Postgame: Some good signs in Wild's shootout loss
- Blog Post by: Michael Russo
- October 3, 2013 - 11:47 PM
It’s easy to be cynical after this one – trust me, I’ve seen some of your tweets – and say, “Same old Wild. Can’t finish.”
And hey, I can see how watching the Wild play so well for two periods and not get the satisfaction of that scrumptious second point in a 3-2 shootout loss to the LA Kings is frustrating.
BUT, as a Wild fan just tweeted me, “not sure why all the malcontents..the @mnwild played pretty darn well against a cup contending team and with a bunch of new guys.”
Well put. It’s one game. The first half of the game against one of the best defensive teams in the league, a veteran team, one that is littered with Cup winners, the Wild crashed the blue paint, outchanced them, came at them with speed, seemed to catch them off guard a few times when its D jumped up in the play.
The Wild gave up 11 shots through two and kept pressuring LA into turnovers.
Yet Jonathan Quick looked every bit the 2012 Conn Smythe winner and made 22 of his 27 saves through the first two periods. The Kings were able to hang around, and when the momentum turned after a bad third-period power play, the Kings pressured and eventually tied the score on Jeff Carter’s tally.
Anze Kopitar and Carter scored in the shootut. Zach Parise and Mikko Koivu couldn't, and the Kings secured that extra point.
Matt Cooke, ironically, got a big ovation from the fans that used to detest him after scoring on his first shift 64 secs in. Cooke came in on the forecheck and freed the puck. Carter tried to skate it out of trouble, but the puck hit a skate, Mikael Granlund got the puck to Kyle Brodziak and Brodziak’s shot through the crease deflected in off Cooke’s boot. It was reviewed. Cooke said he knew he didn’t kick it but was worried if the league would find forward motion on the review. The league ruled the speed of the puck propelled it into the net off the redirection and good goal.
Drew Doughty tied it on a one-timer through a Dustin Brown screen, but Nino Niederreiter set up Jonas Brodin for a power-play goal. The Wild also had a Jason Pominville post, a near Charlie Coyle goal, several near Parise tallies (eight shots) and a Dany Heatley puck slide over the goal line but after the whistle had blown.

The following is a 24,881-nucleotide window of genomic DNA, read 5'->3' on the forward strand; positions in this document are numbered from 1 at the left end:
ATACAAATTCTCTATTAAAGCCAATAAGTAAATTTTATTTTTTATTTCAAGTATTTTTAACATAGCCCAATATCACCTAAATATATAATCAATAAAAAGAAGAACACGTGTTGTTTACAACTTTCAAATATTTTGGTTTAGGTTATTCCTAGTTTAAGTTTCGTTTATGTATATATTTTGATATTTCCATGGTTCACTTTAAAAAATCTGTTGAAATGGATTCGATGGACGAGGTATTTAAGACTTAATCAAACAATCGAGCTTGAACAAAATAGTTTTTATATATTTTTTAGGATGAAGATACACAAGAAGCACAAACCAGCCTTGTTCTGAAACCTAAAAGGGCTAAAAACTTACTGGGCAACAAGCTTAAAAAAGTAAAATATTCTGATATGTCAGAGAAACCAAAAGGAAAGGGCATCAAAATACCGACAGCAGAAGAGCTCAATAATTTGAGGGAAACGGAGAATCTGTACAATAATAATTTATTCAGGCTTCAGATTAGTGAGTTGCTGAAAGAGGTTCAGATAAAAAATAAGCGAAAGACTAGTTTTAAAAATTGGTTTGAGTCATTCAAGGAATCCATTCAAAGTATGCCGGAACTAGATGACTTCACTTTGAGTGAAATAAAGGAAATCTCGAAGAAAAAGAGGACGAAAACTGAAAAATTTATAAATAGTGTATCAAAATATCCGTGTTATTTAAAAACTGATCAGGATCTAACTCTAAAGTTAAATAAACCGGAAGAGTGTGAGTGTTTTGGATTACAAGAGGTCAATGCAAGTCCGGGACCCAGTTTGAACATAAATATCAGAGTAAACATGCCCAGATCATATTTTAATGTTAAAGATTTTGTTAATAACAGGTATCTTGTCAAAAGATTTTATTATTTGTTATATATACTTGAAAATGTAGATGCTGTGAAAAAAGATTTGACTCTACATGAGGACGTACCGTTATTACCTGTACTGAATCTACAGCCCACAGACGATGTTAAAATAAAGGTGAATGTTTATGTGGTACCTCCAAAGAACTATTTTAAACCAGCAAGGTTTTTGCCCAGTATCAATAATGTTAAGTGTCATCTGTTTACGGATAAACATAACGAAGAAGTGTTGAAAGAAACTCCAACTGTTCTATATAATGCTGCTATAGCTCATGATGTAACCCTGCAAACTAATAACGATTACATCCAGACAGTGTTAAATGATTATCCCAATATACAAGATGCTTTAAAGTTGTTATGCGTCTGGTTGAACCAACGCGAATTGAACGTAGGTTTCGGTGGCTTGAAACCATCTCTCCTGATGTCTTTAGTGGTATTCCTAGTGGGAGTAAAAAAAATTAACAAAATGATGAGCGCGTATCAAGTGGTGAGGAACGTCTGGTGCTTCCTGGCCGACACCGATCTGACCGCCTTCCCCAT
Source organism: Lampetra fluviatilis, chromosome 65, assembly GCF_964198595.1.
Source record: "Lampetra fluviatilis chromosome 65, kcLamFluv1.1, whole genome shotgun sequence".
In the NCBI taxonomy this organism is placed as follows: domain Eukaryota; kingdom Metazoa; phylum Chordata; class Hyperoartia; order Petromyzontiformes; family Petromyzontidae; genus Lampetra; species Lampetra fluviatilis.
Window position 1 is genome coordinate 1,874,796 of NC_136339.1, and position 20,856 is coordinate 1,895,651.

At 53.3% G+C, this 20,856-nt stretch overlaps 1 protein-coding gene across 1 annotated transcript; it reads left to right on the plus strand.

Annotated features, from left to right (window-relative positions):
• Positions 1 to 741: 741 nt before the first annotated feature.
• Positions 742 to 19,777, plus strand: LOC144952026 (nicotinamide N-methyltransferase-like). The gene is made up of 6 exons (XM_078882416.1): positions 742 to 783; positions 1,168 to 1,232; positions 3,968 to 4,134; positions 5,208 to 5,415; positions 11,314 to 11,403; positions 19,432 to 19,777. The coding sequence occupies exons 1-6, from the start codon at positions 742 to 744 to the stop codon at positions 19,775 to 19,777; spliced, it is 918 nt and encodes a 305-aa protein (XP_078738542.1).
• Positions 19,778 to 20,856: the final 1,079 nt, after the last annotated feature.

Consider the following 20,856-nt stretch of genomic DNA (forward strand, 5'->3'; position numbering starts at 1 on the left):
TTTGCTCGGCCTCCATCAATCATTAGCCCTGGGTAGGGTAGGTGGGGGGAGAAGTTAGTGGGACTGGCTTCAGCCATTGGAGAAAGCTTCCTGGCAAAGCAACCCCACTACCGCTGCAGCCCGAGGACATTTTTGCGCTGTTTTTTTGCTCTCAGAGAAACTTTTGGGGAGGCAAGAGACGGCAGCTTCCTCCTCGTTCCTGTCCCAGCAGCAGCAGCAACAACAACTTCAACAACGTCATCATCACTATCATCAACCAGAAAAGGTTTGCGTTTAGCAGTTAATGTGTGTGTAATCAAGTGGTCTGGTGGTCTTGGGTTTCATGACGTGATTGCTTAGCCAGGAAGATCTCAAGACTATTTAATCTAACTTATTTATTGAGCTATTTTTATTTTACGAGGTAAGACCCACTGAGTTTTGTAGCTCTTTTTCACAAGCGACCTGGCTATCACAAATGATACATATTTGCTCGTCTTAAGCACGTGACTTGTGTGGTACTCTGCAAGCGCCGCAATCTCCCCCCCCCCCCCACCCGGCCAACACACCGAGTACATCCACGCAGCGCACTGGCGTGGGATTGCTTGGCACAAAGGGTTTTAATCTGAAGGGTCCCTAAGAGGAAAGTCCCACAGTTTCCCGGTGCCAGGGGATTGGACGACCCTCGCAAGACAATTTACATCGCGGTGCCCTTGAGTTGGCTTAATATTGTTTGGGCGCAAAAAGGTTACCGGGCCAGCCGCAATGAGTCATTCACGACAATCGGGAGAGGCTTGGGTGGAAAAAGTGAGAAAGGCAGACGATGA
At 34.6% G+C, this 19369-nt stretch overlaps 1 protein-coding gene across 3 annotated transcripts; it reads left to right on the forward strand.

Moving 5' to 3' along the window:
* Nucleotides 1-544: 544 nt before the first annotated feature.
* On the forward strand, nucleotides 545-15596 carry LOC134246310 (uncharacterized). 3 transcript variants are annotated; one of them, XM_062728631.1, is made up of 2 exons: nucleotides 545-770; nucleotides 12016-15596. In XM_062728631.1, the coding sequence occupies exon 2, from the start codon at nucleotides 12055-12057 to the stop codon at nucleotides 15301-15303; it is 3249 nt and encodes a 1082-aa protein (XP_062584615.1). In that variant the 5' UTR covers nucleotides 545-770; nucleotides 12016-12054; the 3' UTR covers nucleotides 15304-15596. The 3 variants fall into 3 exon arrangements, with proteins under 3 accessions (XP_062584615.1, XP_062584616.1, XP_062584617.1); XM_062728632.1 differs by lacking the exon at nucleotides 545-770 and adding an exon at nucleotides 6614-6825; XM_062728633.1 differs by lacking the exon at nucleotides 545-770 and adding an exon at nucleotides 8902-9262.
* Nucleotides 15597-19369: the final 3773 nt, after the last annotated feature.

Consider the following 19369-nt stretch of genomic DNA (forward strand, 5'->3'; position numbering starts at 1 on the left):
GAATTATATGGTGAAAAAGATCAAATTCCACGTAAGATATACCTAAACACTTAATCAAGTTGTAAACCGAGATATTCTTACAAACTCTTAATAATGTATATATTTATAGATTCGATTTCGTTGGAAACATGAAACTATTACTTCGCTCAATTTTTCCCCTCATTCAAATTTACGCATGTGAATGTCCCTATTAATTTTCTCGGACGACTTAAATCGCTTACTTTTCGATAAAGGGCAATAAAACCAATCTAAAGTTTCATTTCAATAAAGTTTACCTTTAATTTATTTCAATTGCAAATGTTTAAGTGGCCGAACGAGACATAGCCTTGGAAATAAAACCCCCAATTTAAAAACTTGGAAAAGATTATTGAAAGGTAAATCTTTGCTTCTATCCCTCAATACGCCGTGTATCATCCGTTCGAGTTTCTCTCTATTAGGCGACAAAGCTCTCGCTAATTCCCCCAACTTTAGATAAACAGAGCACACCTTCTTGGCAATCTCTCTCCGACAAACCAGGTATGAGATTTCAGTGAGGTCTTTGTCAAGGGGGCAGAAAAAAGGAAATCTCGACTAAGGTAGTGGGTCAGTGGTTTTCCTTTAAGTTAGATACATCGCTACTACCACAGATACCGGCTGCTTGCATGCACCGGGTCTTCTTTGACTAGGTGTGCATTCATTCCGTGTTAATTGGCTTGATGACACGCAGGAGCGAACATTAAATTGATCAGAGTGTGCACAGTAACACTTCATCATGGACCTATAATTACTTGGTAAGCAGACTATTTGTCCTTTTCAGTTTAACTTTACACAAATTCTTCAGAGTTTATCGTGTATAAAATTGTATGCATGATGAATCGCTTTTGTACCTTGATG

So, lots of good things. Just no finish. Coach Mike Yeo felt late in the game, the team – particularly the second line – stopped putting pucks to the net, something he felt Quick causes you do when he frustrates you to no end.
Brodziak had a great game. Niederreiter was good in the first half. Cooke was good, as was Keith Ballard and pretty much all the D. The fourth line provided some good shifts. Charlie Coyle was a beast at times, had a couple youth moments when he played a puck with his hand after a faceoff (penalty) and stopped skating on what he thought would be ruled an icing. It wasn’t.
Yeo felt the top line of Parise, Mikko Koivu and Jason Pominville defended real well. Of course, they're paid the big bucks to score, too.
They did seem a lot off offensively at times even though they generated plenty of chances, especially on the power play. Yeo feels it’ll come for them once they get up to game speed.
Ballard had a nasty cut on top of his nose after being accidentally headbutt (his words) by Colin Fraser when the two dropped the gloves after Fraser boarded him. Zenon Konopka also fought Kyle Clifford a few shifts after he boarded Brodin.
Anyways, it’s one game. I know nobody likes the old, “we were robbed by the goalie” excuse. But that’s what happened through two periods. And it was enough to get a team like LA back in the game.
That’s it for me. It’s been a long, long day. Night, and talk to you after practice Friday.
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